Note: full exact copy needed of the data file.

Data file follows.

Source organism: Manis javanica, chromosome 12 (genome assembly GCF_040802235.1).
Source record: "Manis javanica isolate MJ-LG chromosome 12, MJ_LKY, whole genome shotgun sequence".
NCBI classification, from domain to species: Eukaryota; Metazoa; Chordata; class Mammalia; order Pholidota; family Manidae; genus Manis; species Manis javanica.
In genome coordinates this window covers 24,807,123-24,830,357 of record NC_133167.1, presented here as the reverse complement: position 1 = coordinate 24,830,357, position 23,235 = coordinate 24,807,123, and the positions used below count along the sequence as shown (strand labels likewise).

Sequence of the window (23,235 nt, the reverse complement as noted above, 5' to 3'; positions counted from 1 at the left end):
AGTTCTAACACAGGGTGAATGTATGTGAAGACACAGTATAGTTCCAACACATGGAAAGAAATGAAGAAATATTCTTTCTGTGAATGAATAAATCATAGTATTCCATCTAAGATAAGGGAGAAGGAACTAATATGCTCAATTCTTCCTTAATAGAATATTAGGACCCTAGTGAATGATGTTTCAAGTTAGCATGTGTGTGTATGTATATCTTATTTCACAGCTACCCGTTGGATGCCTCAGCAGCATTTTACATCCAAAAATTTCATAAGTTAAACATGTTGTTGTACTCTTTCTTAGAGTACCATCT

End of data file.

Source organism: Manis javanica, chromosome 12 (genome assembly GCF_040802235.1).
Source record: "Manis javanica isolate MJ-LG chromosome 12, MJ_LKY, whole genome shotgun sequence".
NCBI classification, from domain to species: Eukaryota; Metazoa; Chordata; class Mammalia; order Pholidota; family Manidae; genus Manis; species Manis javanica.
In genome coordinates this window covers 24,807,123-24,830,357 of record NC_133167.1, presented here as the reverse complement: position 1 = coordinate 24,830,357, position 23,235 = coordinate 24,807,123, and the positions used below count along the sequence as shown (strand labels likewise).

Sequence of the window (23,235 nt, the reverse complement as noted above, 5' to 3'; positions counted from 1 at the left end):
AGTTCTAACACAGGGTGAATGTATGTGAAGACACAGTATAGTTCCAACACATGGAAAGAAATGAAGAAATATTCTTTCTGTGAATGAATAAATCATAGTATTCCATCTAAGATAAGGGAGAAGGAACTAATATGCTCAATTCTTCCTTAATAGAATATTAGGACCCTAGTGAATGATGTTTCAAGTTAGCATGTGTGTGTATGTATATCTTATTTCACAGCTACCCGTTGGATGCCTCAGCAGCATTTTACATCCAAAAATTTCATAAGTTAAACATGTTGTTGTACTCTTTCTTAGAGTACCATCT